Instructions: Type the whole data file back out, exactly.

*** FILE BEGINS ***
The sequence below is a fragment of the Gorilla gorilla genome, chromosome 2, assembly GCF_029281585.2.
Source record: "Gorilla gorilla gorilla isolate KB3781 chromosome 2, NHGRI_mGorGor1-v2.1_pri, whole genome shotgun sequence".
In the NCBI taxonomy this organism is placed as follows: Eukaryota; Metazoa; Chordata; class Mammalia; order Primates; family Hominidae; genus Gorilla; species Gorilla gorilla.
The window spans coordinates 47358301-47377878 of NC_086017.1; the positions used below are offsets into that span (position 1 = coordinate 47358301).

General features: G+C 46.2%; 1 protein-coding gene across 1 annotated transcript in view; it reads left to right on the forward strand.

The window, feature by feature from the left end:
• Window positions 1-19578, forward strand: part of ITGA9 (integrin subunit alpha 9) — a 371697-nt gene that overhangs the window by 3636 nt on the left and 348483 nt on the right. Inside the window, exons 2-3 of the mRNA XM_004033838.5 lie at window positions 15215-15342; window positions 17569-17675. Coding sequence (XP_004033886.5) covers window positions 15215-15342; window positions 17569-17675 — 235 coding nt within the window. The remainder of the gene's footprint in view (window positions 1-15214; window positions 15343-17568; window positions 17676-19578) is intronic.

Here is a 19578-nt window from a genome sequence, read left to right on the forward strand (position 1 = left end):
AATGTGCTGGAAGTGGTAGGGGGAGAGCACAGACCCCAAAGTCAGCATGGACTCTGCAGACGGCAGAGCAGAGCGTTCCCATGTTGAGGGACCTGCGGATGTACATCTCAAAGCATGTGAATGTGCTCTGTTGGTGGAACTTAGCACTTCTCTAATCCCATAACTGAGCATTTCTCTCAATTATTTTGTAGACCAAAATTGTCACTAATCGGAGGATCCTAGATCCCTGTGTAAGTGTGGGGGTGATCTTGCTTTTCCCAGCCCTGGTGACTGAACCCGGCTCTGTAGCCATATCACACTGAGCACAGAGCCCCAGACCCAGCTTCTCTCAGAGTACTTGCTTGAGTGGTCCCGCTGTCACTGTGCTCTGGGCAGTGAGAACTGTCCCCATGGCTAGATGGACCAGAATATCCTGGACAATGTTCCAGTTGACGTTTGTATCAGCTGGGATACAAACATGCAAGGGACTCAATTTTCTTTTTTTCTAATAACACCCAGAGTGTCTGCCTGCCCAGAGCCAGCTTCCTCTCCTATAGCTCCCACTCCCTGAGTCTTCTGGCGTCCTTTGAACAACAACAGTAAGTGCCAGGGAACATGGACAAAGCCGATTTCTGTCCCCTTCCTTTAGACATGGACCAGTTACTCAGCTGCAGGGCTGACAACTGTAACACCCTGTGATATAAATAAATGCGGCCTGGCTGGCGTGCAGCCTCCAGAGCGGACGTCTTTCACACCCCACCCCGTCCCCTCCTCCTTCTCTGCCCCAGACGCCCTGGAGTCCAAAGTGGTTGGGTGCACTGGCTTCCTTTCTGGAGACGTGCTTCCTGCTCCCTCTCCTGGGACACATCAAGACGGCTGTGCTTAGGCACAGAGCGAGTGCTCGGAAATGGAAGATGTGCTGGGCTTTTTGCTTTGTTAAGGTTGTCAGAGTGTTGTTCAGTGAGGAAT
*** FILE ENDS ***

The sequence below is a fragment of the Gorilla gorilla genome, chromosome 2, assembly GCF_029281585.2.
Source record: "Gorilla gorilla gorilla isolate KB3781 chromosome 2, NHGRI_mGorGor1-v2.1_pri, whole genome shotgun sequence".
In the NCBI taxonomy this organism is placed as follows: Eukaryota; Metazoa; Chordata; class Mammalia; order Primates; family Hominidae; genus Gorilla; species Gorilla gorilla.
The window spans coordinates 47358301-47377878 of NC_086017.1; the positions used below are offsets into that span (position 1 = coordinate 47358301).

General features: G+C 46.2%; 1 protein-coding gene across 1 annotated transcript in view; it reads left to right on the forward strand.

The window, feature by feature from the left end:
• Window positions 1-19578, forward strand: part of ITGA9 (integrin subunit alpha 9) — a 371697-nt gene that overhangs the window by 3636 nt on the left and 348483 nt on the right. Inside the window, exons 2-3 of the mRNA XM_004033838.5 lie at window positions 15215-15342; window positions 17569-17675. Coding sequence (XP_004033886.5) covers window positions 15215-15342; window positions 17569-17675 — 235 coding nt within the window. The remainder of the gene's footprint in view (window positions 1-15214; window positions 15343-17568; window positions 17676-19578) is intronic.

Here is a 19578-nt window from a genome sequence, read left to right on the forward strand (position 1 = left end):
AATGTGCTGGAAGTGGTAGGGGGAGAGCACAGACCCCAAAGTCAGCATGGACTCTGCAGACGGCAGAGCAGAGCGTTCCCATGTTGAGGGACCTGCGGATGTACATCTCAAAGCATGTGAATGTGCTCTGTTGGTGGAACTTAGCACTTCTCTAATCCCATAACTGAGCATTTCTCTCAATTATTTTGTAGACCAAAATTGTCACTAATCGGAGGATCCTAGATCCCTGTGTAAGTGTGGGGGTGATCTTGCTTTTCCCAGCCCTGGTGACTGAACCCGGCTCTGTAGCCATATCACACTGAGCACAGAGCCCCAGACCCAGCTTCTCTCAGAGTACTTGCTTGAGTGGTCCCGCTGTCACTGTGCTCTGGGCAGTGAGAACTGTCCCCATGGCTAGATGGACCAGAATATCCTGGACAATGTTCCAGTTGACGTTTGTATCAGCTGGGATACAAACATGCAAGGGACTCAATTTTCTTTTTTTCTAATAACACCCAGAGTGTCTGCCTGCCCAGAGCCAGCTTCCTCTCCTATAGCTCCCACTCCCTGAGTCTTCTGGCGTCCTTTGAACAACAACAGTAAGTGCCAGGGAACATGGACAAAGCCGATTTCTGTCCCCTTCCTTTAGACATGGACCAGTTACTCAGCTGCAGGGCTGACAACTGTAACACCCTGTGATATAAATAAATGCGGCCTGGCTGGCGTGCAGCCTCCAGAGCGGACGTCTTTCACACCCCACCCCGTCCCCTCCTCCTTCTCTGCCCCAGACGCCCTGGAGTCCAAAGTGGTTGGGTGCACTGGCTTCCTTTCTGGAGACGTGCTTCCTGCTCCCTCTCCTGGGACACATCAAGACGGCTGTGCTTAGGCACAGAGCGAGTGCTCGGAAATGGAAGATGTGCTGGGCTTTTTGCTTTGTTAAGGTTGTCAGAGTGTTGTTCAGTGAGGAAT